Pillow Talk • Sock Love • I Heart Kangaroo Dyer

I am (the holiday is hindering!) working on the third pillow colorway.  I have heard from quite a few readers about my pillow backs.  I haven’t started sampling yet – see above – but I will listen to group wisdom and try to use some restraint.  I will not, however, try to restrain the generosity of my beloved friend Gail Callahan, aka, the Kangaroo Dyer, who has offered not ONE but TWO skeins of her wonderful yarn to be personally selected from her website by the winner!!! Check out some of the delights you will have to choose from at:

In addition to the to-dye-for (just can’t resist!) yarn, Gail has offered to give her ColorGrid to the winner of the 125th comment drawing.  If you haven’t come across it, this grid is an ingenious tool that Gail developed to help choose colors. It is invaluable for textile projects, painting a room, arranging flowers . . . or choosing colors for your tattoo! Check it out:

Finally I want to leave you with a favorite poem of mine by Pablo Neruda that I came across while nudging my 12-year-old to get to work on his school project on Chile (Neruda is a Chilean poet)  It is perfect for this time of year and it is perfect to read while wearing socks from Keldaby Farm . . .the BEST socks in the world.

Mara Mori brought me

Mara Mori brought me
a pair of socks
which she knitted herself
with her sheepherder’s hands,
two socks as soft as rabbits.
I slipped my feet into them
as if they were two cases
knitted with threads of twilight and goatskin,
Violent socks,
my feet were two fish made of wool,
two long sharks
sea blue, shot through
by one golden thread,
two immense blackbirds,
two cannons,
my feet were honored in this way
by these heavenly socks.
They were so handsome for the first time
my feet seemed to me unacceptable
like two decrepit firemen,
firemen unworthy of that woven fire,
of those glowing socks.

Nevertheless, I resisted the sharp temptation
to save them somewhere as schoolboys
keep fireflies,
as learned men collect
sacred texts,
I resisted the mad impulse to put them
in a golden cage and each day give them
birdseed and pieces of pink melon.
Like explorers in the jungle
who hand over the very rare green deer
to the spit and eat it with remorse,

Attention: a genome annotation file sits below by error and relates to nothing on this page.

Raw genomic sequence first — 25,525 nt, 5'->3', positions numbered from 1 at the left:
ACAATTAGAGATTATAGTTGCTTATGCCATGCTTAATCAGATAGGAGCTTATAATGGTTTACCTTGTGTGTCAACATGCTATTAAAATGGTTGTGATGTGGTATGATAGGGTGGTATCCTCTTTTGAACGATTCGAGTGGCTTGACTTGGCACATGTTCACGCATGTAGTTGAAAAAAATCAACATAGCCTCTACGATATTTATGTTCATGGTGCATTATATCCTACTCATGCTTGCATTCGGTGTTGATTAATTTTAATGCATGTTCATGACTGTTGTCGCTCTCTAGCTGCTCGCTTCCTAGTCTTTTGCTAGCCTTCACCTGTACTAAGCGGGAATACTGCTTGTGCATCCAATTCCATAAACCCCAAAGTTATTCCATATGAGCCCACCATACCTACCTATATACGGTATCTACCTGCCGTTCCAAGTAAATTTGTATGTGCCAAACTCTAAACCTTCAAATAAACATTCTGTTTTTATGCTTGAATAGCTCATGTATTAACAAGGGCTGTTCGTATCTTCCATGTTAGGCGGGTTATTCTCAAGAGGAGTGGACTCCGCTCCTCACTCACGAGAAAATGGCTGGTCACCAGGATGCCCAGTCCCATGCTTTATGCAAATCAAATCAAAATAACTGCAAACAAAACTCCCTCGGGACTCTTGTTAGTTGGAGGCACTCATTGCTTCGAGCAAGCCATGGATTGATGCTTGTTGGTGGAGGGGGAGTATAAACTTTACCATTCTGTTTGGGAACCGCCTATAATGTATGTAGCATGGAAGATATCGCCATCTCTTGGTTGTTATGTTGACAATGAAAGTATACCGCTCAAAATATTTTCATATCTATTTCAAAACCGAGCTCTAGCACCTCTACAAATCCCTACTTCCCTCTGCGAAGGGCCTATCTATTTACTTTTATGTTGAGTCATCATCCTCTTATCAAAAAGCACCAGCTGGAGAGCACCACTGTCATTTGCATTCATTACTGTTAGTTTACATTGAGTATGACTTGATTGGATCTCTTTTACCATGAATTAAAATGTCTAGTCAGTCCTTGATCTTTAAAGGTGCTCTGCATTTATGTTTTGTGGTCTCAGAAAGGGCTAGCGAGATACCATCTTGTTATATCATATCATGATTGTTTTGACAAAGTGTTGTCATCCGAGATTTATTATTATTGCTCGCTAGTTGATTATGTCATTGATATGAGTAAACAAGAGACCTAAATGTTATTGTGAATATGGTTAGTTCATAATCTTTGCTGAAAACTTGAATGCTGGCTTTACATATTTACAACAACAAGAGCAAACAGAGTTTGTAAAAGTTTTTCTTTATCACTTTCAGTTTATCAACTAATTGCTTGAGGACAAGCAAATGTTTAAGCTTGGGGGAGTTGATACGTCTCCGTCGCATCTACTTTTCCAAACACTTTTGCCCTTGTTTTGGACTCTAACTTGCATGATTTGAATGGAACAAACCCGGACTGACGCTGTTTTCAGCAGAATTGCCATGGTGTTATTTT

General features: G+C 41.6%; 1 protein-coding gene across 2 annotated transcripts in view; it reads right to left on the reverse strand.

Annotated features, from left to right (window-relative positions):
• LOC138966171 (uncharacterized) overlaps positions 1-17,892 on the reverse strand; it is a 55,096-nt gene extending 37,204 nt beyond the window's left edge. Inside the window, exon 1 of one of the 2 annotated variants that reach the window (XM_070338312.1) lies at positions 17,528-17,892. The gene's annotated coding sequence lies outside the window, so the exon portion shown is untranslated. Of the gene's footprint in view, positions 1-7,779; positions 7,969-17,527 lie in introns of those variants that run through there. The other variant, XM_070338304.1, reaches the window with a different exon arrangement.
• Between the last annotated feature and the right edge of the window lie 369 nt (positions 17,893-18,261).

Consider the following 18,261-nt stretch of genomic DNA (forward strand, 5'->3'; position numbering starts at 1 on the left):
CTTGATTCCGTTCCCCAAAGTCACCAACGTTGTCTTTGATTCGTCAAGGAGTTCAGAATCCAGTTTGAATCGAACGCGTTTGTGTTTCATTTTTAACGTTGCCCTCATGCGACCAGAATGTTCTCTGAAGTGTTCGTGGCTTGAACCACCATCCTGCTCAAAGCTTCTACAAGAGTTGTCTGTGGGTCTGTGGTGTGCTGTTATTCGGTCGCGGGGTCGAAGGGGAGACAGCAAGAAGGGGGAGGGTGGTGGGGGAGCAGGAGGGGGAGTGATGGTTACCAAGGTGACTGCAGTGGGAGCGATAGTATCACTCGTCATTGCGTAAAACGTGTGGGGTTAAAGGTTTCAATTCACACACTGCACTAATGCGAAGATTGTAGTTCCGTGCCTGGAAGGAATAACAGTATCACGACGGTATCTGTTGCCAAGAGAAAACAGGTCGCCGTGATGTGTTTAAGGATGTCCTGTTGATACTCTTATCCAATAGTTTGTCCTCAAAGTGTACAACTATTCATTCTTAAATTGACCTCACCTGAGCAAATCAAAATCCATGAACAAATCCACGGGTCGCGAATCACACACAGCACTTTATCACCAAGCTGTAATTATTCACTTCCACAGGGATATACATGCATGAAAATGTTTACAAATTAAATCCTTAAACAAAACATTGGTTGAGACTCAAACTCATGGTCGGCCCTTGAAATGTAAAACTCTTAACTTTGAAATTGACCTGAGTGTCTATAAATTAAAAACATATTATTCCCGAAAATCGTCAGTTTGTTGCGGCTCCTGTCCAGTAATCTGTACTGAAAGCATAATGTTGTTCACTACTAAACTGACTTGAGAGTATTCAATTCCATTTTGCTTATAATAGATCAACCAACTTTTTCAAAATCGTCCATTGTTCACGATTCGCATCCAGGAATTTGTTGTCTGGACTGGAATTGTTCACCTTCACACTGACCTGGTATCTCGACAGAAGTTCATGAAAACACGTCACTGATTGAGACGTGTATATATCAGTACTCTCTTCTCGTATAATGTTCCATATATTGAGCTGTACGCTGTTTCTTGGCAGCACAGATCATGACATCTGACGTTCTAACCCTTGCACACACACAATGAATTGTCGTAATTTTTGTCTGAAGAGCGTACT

I stretched out my feet and pulled on
the magnificent socks and then my shoes.

The moral of my ode is this:
beauty is twice beauty
and what is good is doubly good
when it is a matter of two socks
made of wool in winter.

Pablo Neruda






  • November 19, 2012


    I love the color interactions on these pillows–also you’ve gotta love a poem about not only socks but also about resisting the temptation to put away precious things rather than using them…

    Hope you enjoy the holiday!

  • November 20, 2012

    Elisabeth Hill

    My favorite notion too. I would much rather have a worn-out, well-loved, used and remembered item than a pristine, saved-for-a-special occasion item. I had a good lesson in this from my Grandmother who was a product of the hard times of the Depression and 2 World Wars. She was an extremely fastidious woman who never left the house without white gloves, a hat and a girdle. Over the years one of the favorite gifts to give her at holidays, etc. were new, very nice gloves particularly because we noticed that she most often wore a slightly threadbare pair. She died at 93 with almost 2 dozen very nice pairs of white gloves that she was “saving for nice” in her dresser drawer.

  • November 20, 2012

    I love the little poem on socks and saving precious things. Before my mother passed away 16 years ago, she gave me a beautiful piece of glen plaid fabric, at least 10 yards. It is tucked away as she had also tucked it away. After reading about the socks, I’m inspired to cut into it this week. I will let you know.

  • November 20, 2012

    Elisabeth Hill

    Thanks Loretta – that thought makes me really happy. I would love to see what you do with it. As SpongeBob Squarepants would say, “love in every stitch.”

  • November 20, 2012

    cate markey

    Thank you for the lovely Neruda poem , and the link to article on calming crafts. I was fascinated by the neural work in recent Lia Cook, Craft in America. Those lines full of color remind me of your warps. The DDW is so wonderful. I lost by RSS feed links from your old site – so I will create new connections brousing it anew.

    • November 21, 2012

      Elisabeth Hill

      Thanks Cate. I will have to see the Craft in America piece on Lia Cook. Thanks for the tip.